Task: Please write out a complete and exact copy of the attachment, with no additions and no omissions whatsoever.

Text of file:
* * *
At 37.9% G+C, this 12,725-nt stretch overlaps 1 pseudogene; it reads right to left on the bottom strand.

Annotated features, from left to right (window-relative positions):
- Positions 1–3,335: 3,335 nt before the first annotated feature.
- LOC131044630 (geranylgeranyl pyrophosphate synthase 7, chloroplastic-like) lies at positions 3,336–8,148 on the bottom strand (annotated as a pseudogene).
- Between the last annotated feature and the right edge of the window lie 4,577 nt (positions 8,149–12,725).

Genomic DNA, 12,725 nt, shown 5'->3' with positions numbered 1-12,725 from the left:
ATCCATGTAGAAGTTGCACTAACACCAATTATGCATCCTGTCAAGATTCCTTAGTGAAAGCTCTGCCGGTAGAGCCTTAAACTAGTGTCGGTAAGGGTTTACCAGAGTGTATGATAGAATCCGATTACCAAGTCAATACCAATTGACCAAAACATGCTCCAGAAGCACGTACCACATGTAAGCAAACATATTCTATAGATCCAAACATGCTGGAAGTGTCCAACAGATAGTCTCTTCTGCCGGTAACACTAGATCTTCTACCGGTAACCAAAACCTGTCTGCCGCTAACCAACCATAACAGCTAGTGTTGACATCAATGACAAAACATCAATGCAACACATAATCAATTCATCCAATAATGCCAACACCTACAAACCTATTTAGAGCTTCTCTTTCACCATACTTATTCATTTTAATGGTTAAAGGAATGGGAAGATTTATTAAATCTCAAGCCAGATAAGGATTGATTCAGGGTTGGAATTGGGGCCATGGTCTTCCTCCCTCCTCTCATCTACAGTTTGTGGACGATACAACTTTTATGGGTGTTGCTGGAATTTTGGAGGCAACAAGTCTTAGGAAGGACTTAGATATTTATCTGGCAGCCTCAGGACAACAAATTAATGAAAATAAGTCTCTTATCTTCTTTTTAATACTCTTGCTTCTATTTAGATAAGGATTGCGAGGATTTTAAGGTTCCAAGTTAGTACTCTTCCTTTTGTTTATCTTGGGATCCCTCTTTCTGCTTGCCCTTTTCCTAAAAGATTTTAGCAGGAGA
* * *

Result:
At 37.9% G+C, this 12,725-nt stretch overlaps 1 pseudogene; it reads right to left on the bottom strand.

Annotated features, from left to right (window-relative positions):
- Positions 1–3,335: 3,335 nt before the first annotated feature.
- LOC131044630 (geranylgeranyl pyrophosphate synthase 7, chloroplastic-like) lies at positions 3,336–8,148 on the bottom strand (annotated as a pseudogene).
- Between the last annotated feature and the right edge of the window lie 4,577 nt (positions 8,149–12,725).

Genomic DNA, 12,725 nt, shown 5'->3' with positions numbered 1-12,725 from the left:
ATCCATGTAGAAGTTGCACTAACACCAATTATGCATCCTGTCAAGATTCCTTAGTGAAAGCTCTGCCGGTAGAGCCTTAAACTAGTGTCGGTAAGGGTTTACCAGAGTGTATGATAGAATCCGATTACCAAGTCAATACCAATTGACCAAAACATGCTCCAGAAGCACGTACCACATGTAAGCAAACATATTCTATAGATCCAAACATGCTGGAAGTGTCCAACAGATAGTCTCTTCTGCCGGTAACACTAGATCTTCTACCGGTAACCAAAACCTGTCTGCCGCTAACCAACCATAACAGCTAGTGTTGACATCAATGACAAAACATCAATGCAACACATAATCAATTCATCCAATAATGCCAACACCTACAAACCTATTTAGAGCTTCTCTTTCACCATACTTATTCATTTTAATGGTTAAAGGAATGGGAAGATTTATTAAATCTCAAGCCAGATAAGGATTGATTCAGGGTTGGAATTGGGGCCATGGTCTTCCTCCCTCCTCTCATCTACAGTTTGTGGACGATACAACTTTTATGGGTGTTGCTGGAATTTTGGAGGCAACAAGTCTTAGGAAGGACTTAGATATTTATCTGGCAGCCTCAGGACAACAAATTAATGAAAATAAGTCTCTTATCTTCTTTTTAATACTCTTGCTTCTATTTAGATAAGGATTGCGAGGATTTTAAGGTTCCAAGTTAGTACTCTTCCTTTTGTTTATCTTGGGATCCCTCTTTCTGCTTGCCCTTTTCCTAAAAGATTTTAGCAGGAGA